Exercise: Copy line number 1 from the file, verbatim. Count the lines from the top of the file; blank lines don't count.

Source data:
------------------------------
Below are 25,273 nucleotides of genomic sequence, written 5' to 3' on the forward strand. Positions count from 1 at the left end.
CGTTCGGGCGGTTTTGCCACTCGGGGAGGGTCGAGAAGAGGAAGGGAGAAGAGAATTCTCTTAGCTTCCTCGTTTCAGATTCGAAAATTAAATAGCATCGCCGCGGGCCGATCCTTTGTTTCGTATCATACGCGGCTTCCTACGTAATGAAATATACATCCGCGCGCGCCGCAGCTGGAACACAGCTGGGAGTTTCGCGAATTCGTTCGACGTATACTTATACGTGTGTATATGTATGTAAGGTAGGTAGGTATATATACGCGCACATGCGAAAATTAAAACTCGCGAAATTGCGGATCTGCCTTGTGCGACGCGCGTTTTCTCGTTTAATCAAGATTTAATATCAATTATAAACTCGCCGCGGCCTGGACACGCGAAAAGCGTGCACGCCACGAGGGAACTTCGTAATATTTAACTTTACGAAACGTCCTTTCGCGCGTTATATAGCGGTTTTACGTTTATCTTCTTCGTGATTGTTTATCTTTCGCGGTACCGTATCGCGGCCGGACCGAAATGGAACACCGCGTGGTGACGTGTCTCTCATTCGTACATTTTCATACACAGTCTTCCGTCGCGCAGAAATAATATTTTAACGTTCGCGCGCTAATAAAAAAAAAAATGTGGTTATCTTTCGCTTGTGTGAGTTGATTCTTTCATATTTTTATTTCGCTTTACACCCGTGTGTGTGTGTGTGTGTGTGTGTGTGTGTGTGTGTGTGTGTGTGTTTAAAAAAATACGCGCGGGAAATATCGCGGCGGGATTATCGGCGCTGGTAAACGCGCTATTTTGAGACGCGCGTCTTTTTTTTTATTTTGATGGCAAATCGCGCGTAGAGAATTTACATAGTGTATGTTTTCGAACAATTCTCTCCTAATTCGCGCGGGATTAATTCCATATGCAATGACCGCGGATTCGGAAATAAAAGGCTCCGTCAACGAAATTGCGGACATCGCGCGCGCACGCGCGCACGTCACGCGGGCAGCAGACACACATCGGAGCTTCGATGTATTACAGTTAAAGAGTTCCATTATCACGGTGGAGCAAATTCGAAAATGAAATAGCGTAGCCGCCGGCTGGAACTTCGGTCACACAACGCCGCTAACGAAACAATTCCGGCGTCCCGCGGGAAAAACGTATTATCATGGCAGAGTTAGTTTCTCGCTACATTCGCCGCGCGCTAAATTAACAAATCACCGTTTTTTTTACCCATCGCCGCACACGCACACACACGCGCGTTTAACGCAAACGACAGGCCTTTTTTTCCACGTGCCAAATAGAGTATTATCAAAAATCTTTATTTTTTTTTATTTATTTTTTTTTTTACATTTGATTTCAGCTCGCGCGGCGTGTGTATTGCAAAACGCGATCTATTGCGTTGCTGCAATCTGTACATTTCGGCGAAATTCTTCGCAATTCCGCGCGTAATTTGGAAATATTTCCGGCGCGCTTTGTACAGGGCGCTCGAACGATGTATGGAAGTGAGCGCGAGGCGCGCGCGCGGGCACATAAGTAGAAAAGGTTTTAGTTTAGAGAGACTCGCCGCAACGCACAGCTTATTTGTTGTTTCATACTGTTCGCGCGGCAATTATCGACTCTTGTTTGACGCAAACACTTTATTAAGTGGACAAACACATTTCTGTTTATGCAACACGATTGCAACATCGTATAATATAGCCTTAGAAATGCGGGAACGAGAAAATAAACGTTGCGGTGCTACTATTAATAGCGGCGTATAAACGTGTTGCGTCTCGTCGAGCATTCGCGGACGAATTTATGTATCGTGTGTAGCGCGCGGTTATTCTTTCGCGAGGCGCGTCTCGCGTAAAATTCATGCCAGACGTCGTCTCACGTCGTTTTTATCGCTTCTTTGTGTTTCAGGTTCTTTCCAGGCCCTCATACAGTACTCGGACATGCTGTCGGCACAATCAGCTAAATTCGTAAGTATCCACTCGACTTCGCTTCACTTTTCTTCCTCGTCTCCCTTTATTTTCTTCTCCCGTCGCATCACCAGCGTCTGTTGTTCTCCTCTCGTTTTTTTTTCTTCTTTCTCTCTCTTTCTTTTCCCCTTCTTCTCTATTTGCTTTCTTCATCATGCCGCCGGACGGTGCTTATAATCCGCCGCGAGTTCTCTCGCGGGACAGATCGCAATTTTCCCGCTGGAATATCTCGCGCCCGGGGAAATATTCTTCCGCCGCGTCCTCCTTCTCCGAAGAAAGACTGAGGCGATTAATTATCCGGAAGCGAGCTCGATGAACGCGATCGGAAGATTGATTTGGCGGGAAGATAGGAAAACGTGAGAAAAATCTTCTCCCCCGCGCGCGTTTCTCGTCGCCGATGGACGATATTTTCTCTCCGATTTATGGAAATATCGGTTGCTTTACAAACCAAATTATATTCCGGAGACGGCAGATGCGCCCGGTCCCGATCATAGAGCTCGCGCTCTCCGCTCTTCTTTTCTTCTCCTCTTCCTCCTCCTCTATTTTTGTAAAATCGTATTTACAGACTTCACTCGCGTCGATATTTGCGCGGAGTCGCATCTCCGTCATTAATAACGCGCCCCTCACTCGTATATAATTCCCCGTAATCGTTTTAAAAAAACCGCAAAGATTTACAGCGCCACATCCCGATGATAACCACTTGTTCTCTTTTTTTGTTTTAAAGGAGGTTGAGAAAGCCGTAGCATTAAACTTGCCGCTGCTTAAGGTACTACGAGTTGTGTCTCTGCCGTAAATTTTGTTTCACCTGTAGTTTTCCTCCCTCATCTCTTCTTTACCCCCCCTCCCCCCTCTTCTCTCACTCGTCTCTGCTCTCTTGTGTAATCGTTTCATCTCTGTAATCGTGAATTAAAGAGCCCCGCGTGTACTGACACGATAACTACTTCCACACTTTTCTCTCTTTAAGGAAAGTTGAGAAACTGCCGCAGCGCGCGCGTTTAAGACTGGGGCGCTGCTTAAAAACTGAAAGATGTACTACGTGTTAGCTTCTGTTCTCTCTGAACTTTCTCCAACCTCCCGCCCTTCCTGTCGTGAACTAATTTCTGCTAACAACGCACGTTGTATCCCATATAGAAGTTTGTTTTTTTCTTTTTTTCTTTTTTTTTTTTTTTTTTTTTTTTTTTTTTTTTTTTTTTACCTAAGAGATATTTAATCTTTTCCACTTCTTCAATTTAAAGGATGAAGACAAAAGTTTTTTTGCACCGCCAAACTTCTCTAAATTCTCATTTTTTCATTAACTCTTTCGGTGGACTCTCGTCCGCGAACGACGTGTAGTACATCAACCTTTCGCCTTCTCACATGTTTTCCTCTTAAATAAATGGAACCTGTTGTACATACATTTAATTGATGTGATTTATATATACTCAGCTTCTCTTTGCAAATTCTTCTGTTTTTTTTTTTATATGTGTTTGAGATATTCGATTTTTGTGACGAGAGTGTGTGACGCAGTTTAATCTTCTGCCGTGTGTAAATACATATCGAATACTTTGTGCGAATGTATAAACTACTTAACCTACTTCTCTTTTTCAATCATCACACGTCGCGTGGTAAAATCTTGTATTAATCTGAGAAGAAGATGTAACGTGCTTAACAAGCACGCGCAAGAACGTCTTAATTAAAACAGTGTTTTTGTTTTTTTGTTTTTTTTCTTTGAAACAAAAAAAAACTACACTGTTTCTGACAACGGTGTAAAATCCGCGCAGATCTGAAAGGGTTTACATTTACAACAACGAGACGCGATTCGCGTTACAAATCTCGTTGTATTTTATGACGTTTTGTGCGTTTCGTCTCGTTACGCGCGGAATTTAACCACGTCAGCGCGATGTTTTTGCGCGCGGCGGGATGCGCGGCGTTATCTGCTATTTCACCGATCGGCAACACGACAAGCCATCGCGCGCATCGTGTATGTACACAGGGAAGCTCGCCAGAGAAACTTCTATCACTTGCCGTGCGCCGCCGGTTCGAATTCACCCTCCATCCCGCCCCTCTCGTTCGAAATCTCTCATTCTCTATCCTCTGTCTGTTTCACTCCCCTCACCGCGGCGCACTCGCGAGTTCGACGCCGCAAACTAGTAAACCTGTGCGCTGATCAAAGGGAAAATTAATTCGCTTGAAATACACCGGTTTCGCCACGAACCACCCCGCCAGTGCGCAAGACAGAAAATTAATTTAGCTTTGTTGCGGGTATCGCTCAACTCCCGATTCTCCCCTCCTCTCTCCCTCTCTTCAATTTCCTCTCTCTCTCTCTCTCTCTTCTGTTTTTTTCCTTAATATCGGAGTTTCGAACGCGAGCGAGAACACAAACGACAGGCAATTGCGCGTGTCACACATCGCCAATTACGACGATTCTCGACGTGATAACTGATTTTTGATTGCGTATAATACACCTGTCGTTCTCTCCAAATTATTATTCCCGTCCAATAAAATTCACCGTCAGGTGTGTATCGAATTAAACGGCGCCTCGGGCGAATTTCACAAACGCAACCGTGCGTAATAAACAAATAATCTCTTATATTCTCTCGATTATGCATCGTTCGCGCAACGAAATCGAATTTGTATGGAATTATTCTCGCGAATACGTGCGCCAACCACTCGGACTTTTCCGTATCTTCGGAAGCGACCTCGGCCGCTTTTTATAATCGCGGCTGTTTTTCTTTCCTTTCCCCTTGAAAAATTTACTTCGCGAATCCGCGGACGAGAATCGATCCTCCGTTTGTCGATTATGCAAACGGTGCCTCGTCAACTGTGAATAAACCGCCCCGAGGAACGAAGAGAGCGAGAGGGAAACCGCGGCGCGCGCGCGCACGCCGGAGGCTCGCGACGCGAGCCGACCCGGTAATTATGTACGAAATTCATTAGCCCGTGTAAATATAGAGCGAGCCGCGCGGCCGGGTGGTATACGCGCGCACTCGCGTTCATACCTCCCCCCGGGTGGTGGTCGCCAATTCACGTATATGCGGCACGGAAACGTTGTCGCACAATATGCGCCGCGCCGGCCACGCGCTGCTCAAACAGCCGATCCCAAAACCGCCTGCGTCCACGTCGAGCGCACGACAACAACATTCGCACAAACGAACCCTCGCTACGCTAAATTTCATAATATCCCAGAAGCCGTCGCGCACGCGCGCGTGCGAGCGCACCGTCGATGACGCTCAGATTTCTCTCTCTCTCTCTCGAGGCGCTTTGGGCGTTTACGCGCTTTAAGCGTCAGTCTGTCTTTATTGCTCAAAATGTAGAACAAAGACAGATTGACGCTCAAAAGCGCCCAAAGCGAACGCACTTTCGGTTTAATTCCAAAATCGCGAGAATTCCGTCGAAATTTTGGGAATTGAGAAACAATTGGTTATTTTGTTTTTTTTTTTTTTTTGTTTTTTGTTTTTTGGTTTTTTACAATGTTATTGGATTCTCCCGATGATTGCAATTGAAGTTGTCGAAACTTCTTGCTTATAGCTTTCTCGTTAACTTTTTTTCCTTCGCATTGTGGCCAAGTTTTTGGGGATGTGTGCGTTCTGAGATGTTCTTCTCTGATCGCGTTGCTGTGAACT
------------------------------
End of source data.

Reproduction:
Below are 25,273 nucleotides of genomic sequence, written 5' to 3' on the forward strand. Positions count from 1 at the left end.